There is an easier way to see this effect. Find a place where the sun shines on the ground at noon all year long - winter, spring, summer, and fall. Place a rod about 3 feet tall into the ground, being very careful not to bump the end of it during the year. If you were constructing a sundial, this rod would be called a gnomon.

On the first day of each month, at the same time every day, (subtracting one hour if you are observing daylight saving time) place a mark with another shorter rod (you will need 12 of these) where the sun makes a shadow with the tip of the longer original rod. At the end of 12 months, you will see that the short rods make a figure-8 pattern on the ground.

Why does the sun take this strange path? There are two reasons and they are completely independent from each other.

1. The Earth is tilted on its axis 23.5° in relation to the plane of its orbit around the sun.

2. The Earth does not orbit the sun in a circle, but in an ellipse.

It is simply the sum of these two effects that causes the analemma.

It is hoped that with the aid of a few diagrams and animations, the analemma can be readily understood. "


Anthony Ayiomamitis of Greece, has the most beautiful images of the Analemma.


"Strange as it may seem, only seven times has someone ever managed to successfully image the solar analemma as a multi-exposure on a single piece of film. For those not familiar with the term, an analemma is the figure "8" loop that results when one observes the position of the sun at the same time during the day over the course of a year. Due to the earth's tilt about its axis (23.45°) and its elliptical orbit about the sun, the location of the sun is not constant from day to day when observed at the same time on each day over the course of a full year. Furthermore, this loop will be inclined at different angles depending on one's geographical latitude.

Since the analemma is considered one of the most difficult and demanding astronomical phenomenon to image, I immediately set out on such a marathon during the summer of 2001 by pursuing a complete set of analemmas from 08:00:00 to 17:00:00 UT+2 (hourly intervals) as well as the special case of the perfectly vertical analemma on the meridian (12:28:16 UT+2)." Read more on this article...

Posted by Kaks at 6:42 AM 0 comments  

24 Hour Sun, Arctic Circle

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Posted by Kaks at 6:05 AM 1 comments  

ECBC climate zones

Friday, December 21, 2007

Composite (Delhi)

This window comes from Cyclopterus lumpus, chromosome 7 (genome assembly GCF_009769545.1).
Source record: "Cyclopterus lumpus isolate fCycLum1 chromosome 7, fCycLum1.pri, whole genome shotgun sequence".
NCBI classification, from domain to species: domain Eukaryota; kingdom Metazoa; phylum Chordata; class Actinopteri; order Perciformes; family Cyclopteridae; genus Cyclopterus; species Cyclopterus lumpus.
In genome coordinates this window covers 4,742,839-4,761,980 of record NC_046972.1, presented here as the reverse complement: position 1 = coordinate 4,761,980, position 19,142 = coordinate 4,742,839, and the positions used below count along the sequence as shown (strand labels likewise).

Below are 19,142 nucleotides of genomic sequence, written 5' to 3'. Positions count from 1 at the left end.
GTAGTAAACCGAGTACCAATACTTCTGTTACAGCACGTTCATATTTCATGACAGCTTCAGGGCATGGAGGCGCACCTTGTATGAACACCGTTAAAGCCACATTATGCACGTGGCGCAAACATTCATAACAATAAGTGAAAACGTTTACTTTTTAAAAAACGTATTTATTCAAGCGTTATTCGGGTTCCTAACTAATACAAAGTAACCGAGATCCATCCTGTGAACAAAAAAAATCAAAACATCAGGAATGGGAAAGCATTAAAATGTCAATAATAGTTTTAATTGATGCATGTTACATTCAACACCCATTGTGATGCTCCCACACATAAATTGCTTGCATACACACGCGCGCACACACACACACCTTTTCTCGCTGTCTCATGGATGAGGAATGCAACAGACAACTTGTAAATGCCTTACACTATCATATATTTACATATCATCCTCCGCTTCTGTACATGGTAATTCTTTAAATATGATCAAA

Hot Dry (Ahmadabad)
Hot Humid (Kolkata),
Moderate (Bangalore)
Cold (Shillong)

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Glass, ECO-3 and CEPT

Extract from:


“Are all the technical specifications in the ECBC to the satisfaction of the glass industry? Maybe not,” says Satish Kumar, chief of party for India’s energy conservation program, International Resource Group, New Delhi. “However, instead of getting stuck on a number for SHGC [solar heat gain coefficient] and visual transmittance that will be acceptable to the industry, it should be realized that inclusion of aggressive technical specifications is an indication of the will of the government to make changes quickly. ECBC is likely to be in a voluntary mode for the next two to three years, which gives the glazing industry enough time to start gearing up for the mandatory phase of the ECBC.”

“The Commonwealth Games will be hosted in India in 2010 in New Delhi, and more than 400 new hotels will be built, along with several buildings to host the participants,” says Bipin Shah, international coordinator, National Fenestration Rating Council, Silver Spring, Md. “Due to low commercial building stock, there is a shortage of commercial space in New Delhi. Rents are five times than that in Washington D.C.”

However, like any other project, the code implementation comes with its share of problems. Padmanaban lists them: “Lack of trained professionals required to design compliant buildings; perception of increased first cost and delays that a project will have to face in order to be compliant with the ECBC; lack of availability of energy-efficient equipment and materials in the local marketplace; lack of equipment testing and certification; and institutional barriers in enforcing any codes.”